Milk and honey. Pen and paper. Hall and Oates. There are some things that naturally fit together, collaborations that become more than the sum of their parts and, in some cases, these alliances can reach heavenly perfection (Maneater, people!). On the other hand, corporate partnerships, solely predicated on making money, can seem a bit forced, cheap and leave you feeling dirty (think Eddie Murphy and Michael Jackson’s 1993 collaboration, Whatzupwitu. What was up with both of them?).
In a bid to remain cool, push something new or hit a different demographic, fashion and watch brands have been mining collaborations heavily over the past few years. I’m sure you’ve seen the standard [insert tired old European fashion behemoth here] x [insert hip up-and-coming streetwear label that will lose all its cred as soon as this project is over here] tie-ups that now seem the strategy du jour. But wait, it’s not all bad. Occasionally, some good can come out of these marriages of convenience. In watches, a few of the best (or least cringeworthy, depending on your point of view) collaborations have been with car companies as there’s overlap in terms of performance, engineering and, well, masculinity, I guess.
One of the winners is IWC’s partnership with Mercedes, or its Formula One racing team, to be exact. Of course, the offspring of this union is racy sports watches and, in the main, they have looked rather dashing and in a practical sense have used F1 materials such as black zirconium oxide ceramic. The latest, the Ingenieur Chronograph Sport Edition 50th Anniversary of Mercedes-AMG, is, firstly, a mouthful and, secondly, a pearler of a watch in both the looks and engine departments. If you were trying to design a modern race watch inspired by F1, this is as close to perfect, with its clean and large white dial and the subdials placed at the 12 o’clock and six o’clock positions, as you can get. For me, this watch is all about the hands – the busy hands of the main face and the jazz hands of the subdials. The titanium case measures 44mm and inside is an in-house 89361 mechanical movement. Features include a chronograph and a date indicator. Limited to 250 pieces, this watch is priced at HK$91,900.
Next, we have the Zenith Chronomaster El Primero Range Rover Velar Special Edition. Yes, that’s a watch made in tribute to the Range Rover, perhaps the most bourgeois vanilla SUV out there. That being said, the watch looks great and is a real attention grabber. It’s all about the looks here, from the aluminium and ceramic case, to the brushed grey and copper-coloured dial and the natty black perforated-rubber strap. Not only does the combination of colours and materials look striking, but it’s pretty unusual, too. Inside the 42mm case is a stellar El Primero 400B movement, with 50 hours of power reserve. Features include a chronograph, small seconds and a date indicator as well as a barely-there tachymeter scale. The watch is priced at HK$69,300.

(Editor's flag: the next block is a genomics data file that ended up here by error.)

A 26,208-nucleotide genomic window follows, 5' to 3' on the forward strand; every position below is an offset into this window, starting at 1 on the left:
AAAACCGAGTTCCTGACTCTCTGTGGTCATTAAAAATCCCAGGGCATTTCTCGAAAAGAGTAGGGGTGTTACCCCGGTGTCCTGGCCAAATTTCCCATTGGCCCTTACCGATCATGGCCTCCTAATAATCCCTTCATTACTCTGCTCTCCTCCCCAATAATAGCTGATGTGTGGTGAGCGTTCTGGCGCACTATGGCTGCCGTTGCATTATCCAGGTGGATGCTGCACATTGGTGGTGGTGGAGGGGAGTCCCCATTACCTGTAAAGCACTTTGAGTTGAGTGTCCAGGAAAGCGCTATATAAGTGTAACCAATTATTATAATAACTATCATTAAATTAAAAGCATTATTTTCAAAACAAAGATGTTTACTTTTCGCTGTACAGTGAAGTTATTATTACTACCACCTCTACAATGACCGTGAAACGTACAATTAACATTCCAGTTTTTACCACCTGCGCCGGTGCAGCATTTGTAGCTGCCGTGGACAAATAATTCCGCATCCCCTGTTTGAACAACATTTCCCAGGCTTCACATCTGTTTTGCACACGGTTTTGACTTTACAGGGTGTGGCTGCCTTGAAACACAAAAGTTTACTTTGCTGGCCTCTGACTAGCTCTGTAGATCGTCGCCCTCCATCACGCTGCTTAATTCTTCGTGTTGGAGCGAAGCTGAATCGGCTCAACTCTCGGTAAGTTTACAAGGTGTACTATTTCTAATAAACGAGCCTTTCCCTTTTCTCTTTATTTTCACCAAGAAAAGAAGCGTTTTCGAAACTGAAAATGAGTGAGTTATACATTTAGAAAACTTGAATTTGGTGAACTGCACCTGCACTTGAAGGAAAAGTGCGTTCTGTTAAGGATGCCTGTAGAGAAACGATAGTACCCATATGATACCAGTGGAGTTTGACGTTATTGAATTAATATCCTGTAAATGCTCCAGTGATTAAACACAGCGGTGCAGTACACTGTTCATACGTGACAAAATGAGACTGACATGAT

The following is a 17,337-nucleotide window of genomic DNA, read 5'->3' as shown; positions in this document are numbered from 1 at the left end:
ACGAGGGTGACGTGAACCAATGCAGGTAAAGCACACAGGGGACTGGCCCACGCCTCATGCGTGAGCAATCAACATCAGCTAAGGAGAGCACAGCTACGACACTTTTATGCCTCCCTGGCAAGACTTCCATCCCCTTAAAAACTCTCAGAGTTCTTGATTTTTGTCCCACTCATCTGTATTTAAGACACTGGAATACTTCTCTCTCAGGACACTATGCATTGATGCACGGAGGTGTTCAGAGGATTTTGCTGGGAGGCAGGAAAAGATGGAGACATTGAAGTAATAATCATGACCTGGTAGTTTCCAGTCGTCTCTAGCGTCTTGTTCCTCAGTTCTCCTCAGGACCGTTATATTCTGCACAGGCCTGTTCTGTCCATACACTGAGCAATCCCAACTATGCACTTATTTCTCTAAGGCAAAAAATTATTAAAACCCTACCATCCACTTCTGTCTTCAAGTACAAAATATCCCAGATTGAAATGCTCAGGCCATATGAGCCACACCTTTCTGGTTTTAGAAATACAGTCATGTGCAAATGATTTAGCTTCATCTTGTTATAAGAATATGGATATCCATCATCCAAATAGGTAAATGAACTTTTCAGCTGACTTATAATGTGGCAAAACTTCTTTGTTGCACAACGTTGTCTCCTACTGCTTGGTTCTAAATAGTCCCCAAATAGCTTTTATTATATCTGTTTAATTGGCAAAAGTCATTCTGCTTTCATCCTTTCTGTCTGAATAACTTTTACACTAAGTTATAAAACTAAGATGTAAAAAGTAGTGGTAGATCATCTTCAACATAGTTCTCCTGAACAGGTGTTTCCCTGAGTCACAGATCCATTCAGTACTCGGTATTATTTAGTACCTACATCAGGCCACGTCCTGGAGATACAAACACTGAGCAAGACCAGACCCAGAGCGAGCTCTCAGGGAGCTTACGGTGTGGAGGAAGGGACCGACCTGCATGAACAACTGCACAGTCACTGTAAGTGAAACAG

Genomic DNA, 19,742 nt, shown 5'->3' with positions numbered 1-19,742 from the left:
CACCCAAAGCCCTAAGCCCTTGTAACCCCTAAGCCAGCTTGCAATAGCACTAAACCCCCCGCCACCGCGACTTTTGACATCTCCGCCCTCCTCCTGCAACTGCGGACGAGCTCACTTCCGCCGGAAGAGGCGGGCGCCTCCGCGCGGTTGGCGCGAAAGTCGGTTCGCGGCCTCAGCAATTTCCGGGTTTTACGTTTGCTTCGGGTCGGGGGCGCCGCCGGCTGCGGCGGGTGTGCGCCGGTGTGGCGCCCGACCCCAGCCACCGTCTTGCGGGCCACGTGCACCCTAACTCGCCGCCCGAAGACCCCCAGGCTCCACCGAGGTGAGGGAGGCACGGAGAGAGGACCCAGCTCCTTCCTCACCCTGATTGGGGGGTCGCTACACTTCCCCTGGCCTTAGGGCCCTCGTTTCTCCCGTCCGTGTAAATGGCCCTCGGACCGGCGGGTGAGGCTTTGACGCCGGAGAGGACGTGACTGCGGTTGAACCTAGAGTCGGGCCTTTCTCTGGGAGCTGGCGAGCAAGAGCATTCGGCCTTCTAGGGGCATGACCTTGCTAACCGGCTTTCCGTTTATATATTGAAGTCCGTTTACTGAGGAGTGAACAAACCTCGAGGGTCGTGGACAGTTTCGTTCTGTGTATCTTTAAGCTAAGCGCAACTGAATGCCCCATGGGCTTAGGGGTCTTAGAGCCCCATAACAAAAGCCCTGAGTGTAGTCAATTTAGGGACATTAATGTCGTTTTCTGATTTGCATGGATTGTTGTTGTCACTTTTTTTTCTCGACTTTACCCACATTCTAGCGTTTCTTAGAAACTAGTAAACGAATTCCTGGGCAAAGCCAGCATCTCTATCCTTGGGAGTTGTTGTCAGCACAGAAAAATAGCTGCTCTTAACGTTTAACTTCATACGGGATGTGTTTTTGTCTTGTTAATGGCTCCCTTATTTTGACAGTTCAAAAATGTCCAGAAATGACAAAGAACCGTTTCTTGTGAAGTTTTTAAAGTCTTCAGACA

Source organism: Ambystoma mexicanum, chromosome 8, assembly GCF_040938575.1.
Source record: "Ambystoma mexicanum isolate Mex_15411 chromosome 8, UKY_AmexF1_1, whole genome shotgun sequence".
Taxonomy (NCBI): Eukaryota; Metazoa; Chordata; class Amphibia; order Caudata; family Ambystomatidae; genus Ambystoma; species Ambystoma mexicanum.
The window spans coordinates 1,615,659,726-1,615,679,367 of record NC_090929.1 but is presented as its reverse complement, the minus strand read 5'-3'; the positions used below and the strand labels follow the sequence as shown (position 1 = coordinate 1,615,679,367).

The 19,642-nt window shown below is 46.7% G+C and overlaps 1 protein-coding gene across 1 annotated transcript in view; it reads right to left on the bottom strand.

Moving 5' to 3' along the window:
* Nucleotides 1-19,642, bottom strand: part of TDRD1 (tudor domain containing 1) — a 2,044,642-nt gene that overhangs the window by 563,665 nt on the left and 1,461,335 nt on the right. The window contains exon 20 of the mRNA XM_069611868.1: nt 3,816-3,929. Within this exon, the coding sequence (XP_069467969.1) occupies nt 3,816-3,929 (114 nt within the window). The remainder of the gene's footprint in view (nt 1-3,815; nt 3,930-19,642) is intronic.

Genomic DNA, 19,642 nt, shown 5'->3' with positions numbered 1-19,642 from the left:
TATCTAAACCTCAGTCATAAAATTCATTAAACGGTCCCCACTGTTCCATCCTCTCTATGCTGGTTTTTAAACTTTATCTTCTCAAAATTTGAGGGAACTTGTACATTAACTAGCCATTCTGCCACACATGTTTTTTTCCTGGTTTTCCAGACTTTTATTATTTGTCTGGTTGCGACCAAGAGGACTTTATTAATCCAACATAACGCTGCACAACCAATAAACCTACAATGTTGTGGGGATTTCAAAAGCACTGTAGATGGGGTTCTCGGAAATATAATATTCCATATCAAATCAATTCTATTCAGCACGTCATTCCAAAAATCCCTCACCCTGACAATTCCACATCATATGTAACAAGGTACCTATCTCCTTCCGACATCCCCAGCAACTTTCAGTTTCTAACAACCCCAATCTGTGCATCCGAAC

Finally, we have the Hublot Techframe Ferrari 70 Years Tourbillon Chronograph (top). OK, confession: I absolutely hated this watch when I first saw it, as it seemed OTT. But now, at least for this week, I’m thinking it’s a weird kind of genius. What’s off-putting is the in-your-face design, with the oversized and a touch vulgar Ferrari logo. Technically speaking, however, this watch is a beast. First off, it has a single button activated chronograph (that’s rather fancy engineering) denoted by the large red lever on the right side that, coupled with the tourbillon, gives this watch big points when it comes to technical difficulty. The 45mm case comes in either titanium, gold or carbon and, inside, the HUB6311 movement pumps out 115 hours of power. Limited to 70 pieces in each case material, the price also varies (HK$953,300 for the titanium version; HK$1.03 million for carbon; HK$1.19 million for gold).